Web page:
What should one say if the majority of the media in Turkey report on the detention of a journalist on spying charges in an affirmative manner, some of them even applauding the court’s ruling, as if to say he deserved it?
What would, for example, Glenn Greenwald think if he were to be subjected to such a shameful act of selling out by his colleagues on the Edward Snowden leaks?
The journalist in this case is Mehmet Baransu, a colleague to whom a large amount of military documents were leaked by a whistleblower. He published a series of stories in the Taraf daily based on that information, which led to the famous Sledgehammer trial. The main accusations directed at high-ranking officers were about plotting a coup to topple the elected Justice and Development Party (AK Party) government in 2003. About 300 of those accused were sentenced to prison terms and the Supreme Court of Appeals in October of 2013 unanimously approved the lower court rulings.
Days after the reporting, Baransu handed over all the original documents, packed in a suitcase, to the prosecutors. The story was explosive at the time and led to an intense and acrimonious debate nationwide. At its heart, it was about whether or not the courts, as I had written a number of times before back then, would be able to do a proper job of delivering justice and paving the way to civilian supremacy over the “coup culture” nested within the military and the media.
Sadly, the Sledgehammer case was largely overshadowed by serious procedural flaws and mishandling of evidence, leading immediately to counterattacks by the militarist segments which, acting hand in hand with like-minded media organs, worked hard to water down the solid core of the case.
It will go down in history as justice grossly failing, although a recent book by retired Gen. Aytaç Yalman, the-then Land Forces commander, recounts in detail how a small group of top generals in Ankara fought to derail coup plots from taking shape in the 1st Army Command in İstanbul headed by Gen. Çetin Doğan, bringing to light an episode of high-level indiscipline.
So, now, 12 years after whatever disturbing was taking place in İstanbul and three years after the bold publication by Taraf, the political winds having changed in favor of the old establishment of Turkey, it is now the journalist who has to pay the price for doing his job, namely reporting.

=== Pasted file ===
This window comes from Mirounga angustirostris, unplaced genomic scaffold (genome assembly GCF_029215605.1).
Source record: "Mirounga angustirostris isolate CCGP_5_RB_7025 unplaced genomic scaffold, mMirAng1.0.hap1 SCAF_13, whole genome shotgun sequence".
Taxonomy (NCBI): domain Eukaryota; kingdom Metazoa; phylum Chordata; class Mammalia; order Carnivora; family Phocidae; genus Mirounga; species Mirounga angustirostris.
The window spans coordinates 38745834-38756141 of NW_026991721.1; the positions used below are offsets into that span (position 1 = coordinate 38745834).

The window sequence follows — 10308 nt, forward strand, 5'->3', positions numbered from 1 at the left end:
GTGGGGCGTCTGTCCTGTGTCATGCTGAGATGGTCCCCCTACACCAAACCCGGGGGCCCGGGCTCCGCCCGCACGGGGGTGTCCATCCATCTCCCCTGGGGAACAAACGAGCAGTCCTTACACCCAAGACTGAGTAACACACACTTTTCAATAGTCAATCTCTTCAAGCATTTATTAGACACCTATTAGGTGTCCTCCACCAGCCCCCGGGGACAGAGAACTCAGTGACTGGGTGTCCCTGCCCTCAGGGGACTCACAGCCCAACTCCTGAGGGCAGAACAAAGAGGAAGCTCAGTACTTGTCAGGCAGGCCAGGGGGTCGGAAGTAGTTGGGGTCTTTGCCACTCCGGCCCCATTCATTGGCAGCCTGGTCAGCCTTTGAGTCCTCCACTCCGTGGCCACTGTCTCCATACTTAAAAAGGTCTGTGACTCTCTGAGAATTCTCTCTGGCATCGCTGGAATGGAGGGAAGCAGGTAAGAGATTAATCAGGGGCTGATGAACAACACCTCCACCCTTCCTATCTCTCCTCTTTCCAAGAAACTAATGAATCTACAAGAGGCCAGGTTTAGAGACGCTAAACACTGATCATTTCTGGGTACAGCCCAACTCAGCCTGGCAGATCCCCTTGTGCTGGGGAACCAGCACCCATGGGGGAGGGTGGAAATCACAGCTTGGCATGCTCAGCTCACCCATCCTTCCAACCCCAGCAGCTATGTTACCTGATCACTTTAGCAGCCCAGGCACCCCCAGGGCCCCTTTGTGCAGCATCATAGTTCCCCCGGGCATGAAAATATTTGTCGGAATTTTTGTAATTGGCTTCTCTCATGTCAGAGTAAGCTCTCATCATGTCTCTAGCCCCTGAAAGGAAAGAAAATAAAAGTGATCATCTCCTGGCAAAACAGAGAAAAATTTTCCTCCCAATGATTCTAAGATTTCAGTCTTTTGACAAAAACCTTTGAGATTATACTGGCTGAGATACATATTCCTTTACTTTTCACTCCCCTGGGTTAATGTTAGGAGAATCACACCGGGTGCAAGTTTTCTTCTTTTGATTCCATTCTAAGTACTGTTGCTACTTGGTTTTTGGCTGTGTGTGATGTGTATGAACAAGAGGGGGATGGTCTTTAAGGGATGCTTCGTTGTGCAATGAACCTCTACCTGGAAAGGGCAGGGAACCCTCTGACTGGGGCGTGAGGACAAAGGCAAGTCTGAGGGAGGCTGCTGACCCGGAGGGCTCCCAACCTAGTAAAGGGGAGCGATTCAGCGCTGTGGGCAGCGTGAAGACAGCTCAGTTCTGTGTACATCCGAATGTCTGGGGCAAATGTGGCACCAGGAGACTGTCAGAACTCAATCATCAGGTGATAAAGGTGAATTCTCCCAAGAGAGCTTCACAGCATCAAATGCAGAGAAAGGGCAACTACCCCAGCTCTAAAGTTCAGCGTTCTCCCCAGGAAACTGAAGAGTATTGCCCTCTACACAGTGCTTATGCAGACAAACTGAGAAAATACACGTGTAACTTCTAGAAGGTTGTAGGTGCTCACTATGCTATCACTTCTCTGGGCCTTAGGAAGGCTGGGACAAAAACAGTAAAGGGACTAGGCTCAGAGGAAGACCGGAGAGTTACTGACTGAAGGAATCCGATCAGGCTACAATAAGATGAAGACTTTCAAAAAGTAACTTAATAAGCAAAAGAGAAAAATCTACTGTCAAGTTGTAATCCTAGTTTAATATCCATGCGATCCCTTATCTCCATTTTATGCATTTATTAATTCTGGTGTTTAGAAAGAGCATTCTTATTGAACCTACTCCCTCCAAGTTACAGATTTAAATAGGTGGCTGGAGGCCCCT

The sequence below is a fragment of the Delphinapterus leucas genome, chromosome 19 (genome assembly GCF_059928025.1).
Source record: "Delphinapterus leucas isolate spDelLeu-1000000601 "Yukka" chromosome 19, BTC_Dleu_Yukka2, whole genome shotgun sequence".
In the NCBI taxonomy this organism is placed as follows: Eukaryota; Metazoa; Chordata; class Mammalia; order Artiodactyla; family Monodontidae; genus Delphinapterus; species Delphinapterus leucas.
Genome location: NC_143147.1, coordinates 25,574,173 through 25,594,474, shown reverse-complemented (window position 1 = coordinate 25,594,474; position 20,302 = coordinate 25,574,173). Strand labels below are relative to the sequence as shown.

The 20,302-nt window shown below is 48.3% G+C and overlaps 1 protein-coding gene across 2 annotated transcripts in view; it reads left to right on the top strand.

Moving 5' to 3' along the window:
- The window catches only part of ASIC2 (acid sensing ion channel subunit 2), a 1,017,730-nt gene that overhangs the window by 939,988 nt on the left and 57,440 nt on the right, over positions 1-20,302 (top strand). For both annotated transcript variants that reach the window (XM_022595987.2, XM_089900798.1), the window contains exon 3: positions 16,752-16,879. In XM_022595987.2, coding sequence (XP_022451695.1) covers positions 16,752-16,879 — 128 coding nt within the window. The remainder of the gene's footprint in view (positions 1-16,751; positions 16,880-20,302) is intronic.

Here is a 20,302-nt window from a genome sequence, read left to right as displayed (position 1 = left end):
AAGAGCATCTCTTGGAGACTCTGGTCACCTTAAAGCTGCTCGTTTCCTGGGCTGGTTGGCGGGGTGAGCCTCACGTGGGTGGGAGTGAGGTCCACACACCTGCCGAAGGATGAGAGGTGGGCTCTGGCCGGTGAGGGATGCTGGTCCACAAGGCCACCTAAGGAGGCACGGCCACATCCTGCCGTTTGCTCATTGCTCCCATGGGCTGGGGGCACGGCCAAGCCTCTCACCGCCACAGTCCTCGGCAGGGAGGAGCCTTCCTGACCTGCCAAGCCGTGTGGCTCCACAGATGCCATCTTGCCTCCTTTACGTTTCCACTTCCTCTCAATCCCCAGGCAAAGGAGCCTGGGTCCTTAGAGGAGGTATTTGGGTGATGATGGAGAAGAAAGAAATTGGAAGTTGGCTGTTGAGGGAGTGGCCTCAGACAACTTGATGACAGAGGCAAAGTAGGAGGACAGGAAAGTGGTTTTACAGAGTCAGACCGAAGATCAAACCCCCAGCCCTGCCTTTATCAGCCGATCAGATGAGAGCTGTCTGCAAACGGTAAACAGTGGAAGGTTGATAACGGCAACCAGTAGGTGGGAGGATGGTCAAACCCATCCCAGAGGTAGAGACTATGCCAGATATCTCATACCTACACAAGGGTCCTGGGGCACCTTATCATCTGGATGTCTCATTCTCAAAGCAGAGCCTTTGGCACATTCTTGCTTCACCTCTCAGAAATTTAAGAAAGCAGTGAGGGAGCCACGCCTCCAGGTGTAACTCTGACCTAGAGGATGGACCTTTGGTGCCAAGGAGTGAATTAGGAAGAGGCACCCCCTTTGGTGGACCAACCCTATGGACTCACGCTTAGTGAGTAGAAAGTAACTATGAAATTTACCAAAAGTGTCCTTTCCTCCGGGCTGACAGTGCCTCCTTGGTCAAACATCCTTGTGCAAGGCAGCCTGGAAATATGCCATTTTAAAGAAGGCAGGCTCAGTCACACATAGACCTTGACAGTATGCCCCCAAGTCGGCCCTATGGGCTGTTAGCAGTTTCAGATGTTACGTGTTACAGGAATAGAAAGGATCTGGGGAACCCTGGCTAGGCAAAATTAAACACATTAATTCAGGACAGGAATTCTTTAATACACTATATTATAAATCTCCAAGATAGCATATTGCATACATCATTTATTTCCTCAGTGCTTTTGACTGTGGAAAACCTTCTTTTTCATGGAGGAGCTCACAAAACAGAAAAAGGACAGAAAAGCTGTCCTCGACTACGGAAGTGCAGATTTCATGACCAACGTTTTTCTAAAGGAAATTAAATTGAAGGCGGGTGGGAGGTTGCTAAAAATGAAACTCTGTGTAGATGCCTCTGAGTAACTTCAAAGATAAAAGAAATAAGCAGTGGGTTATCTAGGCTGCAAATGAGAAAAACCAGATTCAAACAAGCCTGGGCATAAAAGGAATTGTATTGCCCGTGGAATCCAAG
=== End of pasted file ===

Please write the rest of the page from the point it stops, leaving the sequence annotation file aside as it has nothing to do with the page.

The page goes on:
The reason for the court’s ruling to detain him is familiar. It refers to the Article 327 of the Turkish Criminal Code (TCK), which talks about “obtaining material linked to the security of the state and its political interests that has to remain confidential.” In plain English, the journalist is accused of spying. Sounds familiar? Does Venezuela or Russia come to mind? Certainly.
The sad story of Turkish journalism is well-known worldwide by now. It is about being crippled to immobility by massive self-censorship and fear, as it is about being put under the yoke of the AK Party government. It is about the public — the people — being completely cut off from the reality and truth by way of media bans and lawsuits.
Freedom is scarcer than ever before. In the notorious case of Ahmet Şık, it was about an unpublished book which in 2011 led to imprisonment. In two other notorious, recent cases, the intolerance of journalism led to the arrest of Ekrem Dumanlı, the editor-in-chief of Zaman, because of two articles and the detention of Hidayet Karaca, the head of Samanyolu TV, because of a TV series.
What’s so specific about the Baransu case is that the detention paves the way for an even more aggressive pattern — the criminalization of journalism, sticking an authoritarian knife into the very spine that exists to hold state institutions accountable.
Looking at the way the pattern is now taking shape, I am afraid we should all stand ready to witness the death of our profession.
We have all come to such a grave watershed.